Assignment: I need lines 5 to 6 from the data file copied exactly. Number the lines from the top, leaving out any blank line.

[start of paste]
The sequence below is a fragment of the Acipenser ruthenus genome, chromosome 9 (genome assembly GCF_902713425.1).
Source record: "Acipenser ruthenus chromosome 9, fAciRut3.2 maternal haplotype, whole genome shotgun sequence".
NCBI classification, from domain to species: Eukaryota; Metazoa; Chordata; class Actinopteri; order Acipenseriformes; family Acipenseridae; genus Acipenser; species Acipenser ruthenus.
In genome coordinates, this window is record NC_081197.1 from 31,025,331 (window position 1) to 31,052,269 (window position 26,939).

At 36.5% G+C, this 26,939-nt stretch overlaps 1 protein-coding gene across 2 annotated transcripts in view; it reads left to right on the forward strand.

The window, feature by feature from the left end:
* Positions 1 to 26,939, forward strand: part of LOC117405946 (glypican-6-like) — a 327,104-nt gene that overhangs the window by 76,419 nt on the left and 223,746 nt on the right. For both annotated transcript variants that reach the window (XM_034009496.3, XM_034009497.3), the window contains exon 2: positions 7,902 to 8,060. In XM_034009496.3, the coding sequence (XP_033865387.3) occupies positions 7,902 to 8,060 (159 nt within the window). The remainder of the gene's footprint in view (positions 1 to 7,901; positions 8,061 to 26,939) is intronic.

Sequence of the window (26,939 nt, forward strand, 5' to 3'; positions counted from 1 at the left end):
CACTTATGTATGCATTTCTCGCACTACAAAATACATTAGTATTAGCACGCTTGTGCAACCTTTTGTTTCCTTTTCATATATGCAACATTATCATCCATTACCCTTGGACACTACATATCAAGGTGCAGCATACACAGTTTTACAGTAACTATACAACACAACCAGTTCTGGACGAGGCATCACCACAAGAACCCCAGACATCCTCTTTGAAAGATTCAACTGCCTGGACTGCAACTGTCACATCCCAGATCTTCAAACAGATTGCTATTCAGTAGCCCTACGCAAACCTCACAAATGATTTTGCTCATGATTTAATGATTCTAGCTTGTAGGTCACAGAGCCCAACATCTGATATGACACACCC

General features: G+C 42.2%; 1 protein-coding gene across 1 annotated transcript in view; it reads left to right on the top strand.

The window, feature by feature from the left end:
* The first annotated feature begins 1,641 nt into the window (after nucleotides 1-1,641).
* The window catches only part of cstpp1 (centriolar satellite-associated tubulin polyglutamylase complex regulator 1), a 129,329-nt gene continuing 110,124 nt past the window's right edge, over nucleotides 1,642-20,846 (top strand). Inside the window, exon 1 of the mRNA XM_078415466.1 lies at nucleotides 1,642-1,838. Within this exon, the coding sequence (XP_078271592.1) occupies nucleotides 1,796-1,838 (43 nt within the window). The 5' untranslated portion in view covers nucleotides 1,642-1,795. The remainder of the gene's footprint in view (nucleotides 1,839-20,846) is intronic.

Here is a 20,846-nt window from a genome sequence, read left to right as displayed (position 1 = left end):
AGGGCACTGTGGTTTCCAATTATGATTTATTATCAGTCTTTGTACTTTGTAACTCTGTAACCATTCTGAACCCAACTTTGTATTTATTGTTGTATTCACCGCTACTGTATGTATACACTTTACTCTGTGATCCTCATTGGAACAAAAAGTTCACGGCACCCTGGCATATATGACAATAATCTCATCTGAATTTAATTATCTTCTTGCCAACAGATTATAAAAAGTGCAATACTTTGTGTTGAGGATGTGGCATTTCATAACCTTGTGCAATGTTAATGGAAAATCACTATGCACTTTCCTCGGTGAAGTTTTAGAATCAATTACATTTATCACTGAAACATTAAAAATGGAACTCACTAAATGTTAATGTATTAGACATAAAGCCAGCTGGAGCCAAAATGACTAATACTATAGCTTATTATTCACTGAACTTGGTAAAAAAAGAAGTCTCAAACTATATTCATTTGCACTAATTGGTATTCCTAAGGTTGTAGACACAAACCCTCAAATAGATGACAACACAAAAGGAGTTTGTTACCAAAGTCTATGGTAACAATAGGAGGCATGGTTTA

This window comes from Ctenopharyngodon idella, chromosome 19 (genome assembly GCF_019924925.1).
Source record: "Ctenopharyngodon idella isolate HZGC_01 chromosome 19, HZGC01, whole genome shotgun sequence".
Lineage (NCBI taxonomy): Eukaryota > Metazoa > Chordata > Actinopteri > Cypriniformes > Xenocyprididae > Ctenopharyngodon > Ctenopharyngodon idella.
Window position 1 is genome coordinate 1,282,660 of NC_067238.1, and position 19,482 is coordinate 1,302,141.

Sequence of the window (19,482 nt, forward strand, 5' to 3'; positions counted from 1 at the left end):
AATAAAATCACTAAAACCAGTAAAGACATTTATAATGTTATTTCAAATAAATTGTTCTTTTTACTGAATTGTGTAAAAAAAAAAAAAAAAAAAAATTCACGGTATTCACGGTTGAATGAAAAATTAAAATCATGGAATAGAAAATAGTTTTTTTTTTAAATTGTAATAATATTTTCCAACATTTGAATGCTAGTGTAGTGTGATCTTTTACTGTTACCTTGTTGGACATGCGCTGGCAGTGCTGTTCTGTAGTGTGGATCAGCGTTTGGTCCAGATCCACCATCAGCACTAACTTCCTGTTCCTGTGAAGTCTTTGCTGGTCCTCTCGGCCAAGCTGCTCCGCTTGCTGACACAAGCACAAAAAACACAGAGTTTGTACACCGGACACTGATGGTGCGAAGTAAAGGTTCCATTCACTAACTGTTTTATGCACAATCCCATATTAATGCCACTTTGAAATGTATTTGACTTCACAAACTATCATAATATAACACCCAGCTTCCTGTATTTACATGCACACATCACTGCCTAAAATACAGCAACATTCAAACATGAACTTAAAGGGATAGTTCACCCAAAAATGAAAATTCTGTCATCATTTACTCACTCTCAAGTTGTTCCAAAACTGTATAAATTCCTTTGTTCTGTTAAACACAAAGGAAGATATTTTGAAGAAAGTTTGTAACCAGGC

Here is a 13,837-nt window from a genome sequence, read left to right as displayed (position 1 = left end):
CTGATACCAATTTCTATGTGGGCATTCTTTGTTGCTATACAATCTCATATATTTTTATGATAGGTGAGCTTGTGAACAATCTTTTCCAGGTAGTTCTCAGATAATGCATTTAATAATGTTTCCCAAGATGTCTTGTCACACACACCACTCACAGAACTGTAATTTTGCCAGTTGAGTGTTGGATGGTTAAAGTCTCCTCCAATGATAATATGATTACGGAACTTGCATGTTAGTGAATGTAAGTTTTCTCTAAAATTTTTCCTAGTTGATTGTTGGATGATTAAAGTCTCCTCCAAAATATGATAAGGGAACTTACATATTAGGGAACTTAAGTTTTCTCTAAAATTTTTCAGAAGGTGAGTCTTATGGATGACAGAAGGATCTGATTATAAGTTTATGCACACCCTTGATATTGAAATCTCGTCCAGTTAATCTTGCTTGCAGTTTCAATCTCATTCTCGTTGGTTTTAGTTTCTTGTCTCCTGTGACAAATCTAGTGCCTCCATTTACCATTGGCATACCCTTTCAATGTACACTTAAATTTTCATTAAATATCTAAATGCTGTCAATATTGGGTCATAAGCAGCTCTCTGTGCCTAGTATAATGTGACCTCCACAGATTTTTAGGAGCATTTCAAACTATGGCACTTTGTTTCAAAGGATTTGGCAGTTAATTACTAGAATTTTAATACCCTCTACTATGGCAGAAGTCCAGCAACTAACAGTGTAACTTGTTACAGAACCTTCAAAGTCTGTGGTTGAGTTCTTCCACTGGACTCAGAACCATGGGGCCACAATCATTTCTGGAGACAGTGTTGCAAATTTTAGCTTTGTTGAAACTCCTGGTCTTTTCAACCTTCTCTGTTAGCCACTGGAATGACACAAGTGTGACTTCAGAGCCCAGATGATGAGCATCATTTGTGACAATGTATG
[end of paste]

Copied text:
At 36.5% G+C, this 26,939-nt stretch overlaps 1 protein-coding gene across 2 annotated transcripts in view; it reads left to right on the forward strand.

The window, feature by feature from the left end: